Tomorrow will be six years since Sam died. Six years. How can that much time have passed? Some days it feels like it was yesterday…

As we come on another anniversary, I have been reflecting on how much my grief has changed over these six years. Now, I can go days, weeks sometimes, without sitting sobbing in my missing of him. I laugh and smile when I talk about him, or think of him, more than cry when that happens. I can now remember him better in my mind (picture him) alive rather than dead. But the grief is still there. It still hits like a freight train, sometimes when I expect it, and more often, when I least expect it.

I also have been reflecting on what I miss most. I miss Sam walking through the front door and slamming it so hard the handle on the shade would fall off every single time — he never slammed it in anger, it was always in enthusiasm. I miss hearing him yell, “I’m home, what’s for dinner?” I miss him running in to tell us about a new song he’d heard. I miss the muddy footprints on the bathroom floor that he’d leave because he was always barefoot. I miss the hugs that seemed to not end, and how he put his whole heart and soul into each hug. I miss the recap every single Sunday morning of what had been on SNL the night before. I miss hearing his “I love you.” I miss the text messages, the messes, the hair in the bathroom sink. I miss hearing his opinions. I miss seeing his devotion to those he loved.

I also have come to understand how much I grieve for what was taken from us in terms of future memories. I grieve for the fact that we never got to see Sam hold his first niece, who he was so excited to meet. I grieve for not getting to see him dance at friends’ weddings. I grieve that we never got to hear Twiddle live together. I grieve that he is not here to help us on our journey with ALS.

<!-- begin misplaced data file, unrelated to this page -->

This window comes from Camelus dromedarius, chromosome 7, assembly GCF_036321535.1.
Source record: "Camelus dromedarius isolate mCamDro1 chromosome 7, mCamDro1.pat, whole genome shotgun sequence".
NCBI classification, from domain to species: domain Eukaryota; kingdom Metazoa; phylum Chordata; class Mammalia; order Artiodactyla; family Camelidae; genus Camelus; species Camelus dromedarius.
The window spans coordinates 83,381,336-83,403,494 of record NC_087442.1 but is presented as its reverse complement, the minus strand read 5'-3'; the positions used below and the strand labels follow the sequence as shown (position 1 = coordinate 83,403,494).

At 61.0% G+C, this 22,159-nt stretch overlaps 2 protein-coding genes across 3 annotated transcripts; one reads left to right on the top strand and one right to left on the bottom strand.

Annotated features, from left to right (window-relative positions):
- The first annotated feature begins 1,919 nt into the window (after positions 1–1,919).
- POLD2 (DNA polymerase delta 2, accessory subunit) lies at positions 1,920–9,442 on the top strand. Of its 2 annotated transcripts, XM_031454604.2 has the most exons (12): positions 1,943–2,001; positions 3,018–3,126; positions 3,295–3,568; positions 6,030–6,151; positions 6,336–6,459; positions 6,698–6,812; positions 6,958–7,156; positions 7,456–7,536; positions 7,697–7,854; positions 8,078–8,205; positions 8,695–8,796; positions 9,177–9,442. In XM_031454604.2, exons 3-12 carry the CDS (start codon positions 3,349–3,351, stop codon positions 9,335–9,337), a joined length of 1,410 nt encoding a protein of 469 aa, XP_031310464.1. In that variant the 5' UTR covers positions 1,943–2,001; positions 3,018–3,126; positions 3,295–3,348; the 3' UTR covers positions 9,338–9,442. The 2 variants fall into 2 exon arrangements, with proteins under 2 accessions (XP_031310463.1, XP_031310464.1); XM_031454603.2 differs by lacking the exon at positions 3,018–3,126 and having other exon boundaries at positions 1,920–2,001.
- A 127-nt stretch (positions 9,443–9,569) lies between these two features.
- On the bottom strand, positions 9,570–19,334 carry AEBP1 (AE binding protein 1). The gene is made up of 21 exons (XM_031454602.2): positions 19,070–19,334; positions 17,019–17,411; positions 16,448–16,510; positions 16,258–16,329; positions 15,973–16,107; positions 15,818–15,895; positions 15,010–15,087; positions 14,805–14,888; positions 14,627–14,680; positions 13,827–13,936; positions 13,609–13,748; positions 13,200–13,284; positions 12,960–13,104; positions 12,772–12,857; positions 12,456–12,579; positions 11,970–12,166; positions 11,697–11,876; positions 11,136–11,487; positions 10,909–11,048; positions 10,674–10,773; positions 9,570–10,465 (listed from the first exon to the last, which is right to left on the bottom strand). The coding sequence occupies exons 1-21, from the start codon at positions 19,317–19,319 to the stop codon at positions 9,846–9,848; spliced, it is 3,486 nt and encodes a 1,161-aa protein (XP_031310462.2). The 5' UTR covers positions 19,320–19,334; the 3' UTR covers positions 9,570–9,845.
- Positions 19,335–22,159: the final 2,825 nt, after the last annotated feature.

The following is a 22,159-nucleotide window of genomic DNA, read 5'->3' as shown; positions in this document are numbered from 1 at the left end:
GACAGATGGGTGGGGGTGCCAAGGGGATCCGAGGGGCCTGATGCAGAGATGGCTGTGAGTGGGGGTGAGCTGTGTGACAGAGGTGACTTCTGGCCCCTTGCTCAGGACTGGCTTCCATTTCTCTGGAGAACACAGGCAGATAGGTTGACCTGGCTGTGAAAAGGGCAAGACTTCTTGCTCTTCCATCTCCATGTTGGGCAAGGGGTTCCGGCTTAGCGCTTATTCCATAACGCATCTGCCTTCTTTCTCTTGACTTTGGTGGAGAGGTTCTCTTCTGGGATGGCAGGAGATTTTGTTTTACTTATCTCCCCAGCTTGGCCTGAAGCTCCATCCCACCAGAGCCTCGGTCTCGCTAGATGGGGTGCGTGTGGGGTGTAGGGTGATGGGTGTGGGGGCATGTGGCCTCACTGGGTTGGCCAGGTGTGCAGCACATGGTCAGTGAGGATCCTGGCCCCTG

Six years. The last time we saw him alive was on the bleachers at Otter Valley six years ago today. The last time we talked to him was six years ago tonight, when he called to say good-night. Six years ago tonight, he told us he loved us for the last time.

How much I wish I could hear him say it one more time…


Author Mark Gunther

Recently, I posted a review of the book Without Jenny by Mark Gunther. I invited Mark to share a piece with us about his writing, which is included below:

Twenty-two years ago I watched my twelve-year-old daughter Eva get killed by a drunk driver. For several months, I lived two lives. One life looked normal. I worked, worked out, ate, slept, lived with my wife and daughter. In the other, I wandered alone through the valley of the shadow of death, guilt and despair my companions, an uncompromising rigidity my face to the world. After a few months, when I could think again, I thought that I maybe could write myself out of the trauma. Despite having never done a single piece of creative writing in my life, I wanted to write a book about that day, that hour, that minute, those few seconds. I’d write from the point of view of everyone involved in it: The driver of the car. His passenger. The cop. The Good Samaritan passerby. But I never even touched the keyboard. It turned out that I couldn’t tell the story of everyone else while my own story, obscured by the froth of my two lives, remained untold.

Thirteen years passed. I turned sixty. On a lark I enrolled in a creative writing workshop. And there, in a twenty-minute exercise, I wrote six paragraphs that went back and forth between a husband and wife, the mother and the father of a dead daughter. It was fiction; it was true. I was hooked. After the workshop was over, I kept writing. The words were there, and they just kept coming. After fifteen months I had nearly 90,000 of them, ones and zeros stacked haphazardly in a file I called “Living With Jenny.”

As weak as that draft was, the words had power. They forced me into an MFA program to try and learn how to manage them. It worked; 65,000 of those words have become a novel, Without Jenny, a deeply emotional story of loss and despair, of suffering, of love and hope and forgiveness. It’s nothing like the book I had imagined; but it’s the book I wrote. The story it tells is true. I’m proud of it.

But as this story was being channeled through my fingers something else was happening to me. Books started to make a different kind of sense. I read more fiction. I saw the structure as well as the content in those New Yorker essays I’d been reading my entire adult life. I read the book reviews. I began to observe my life differently. I became a writer.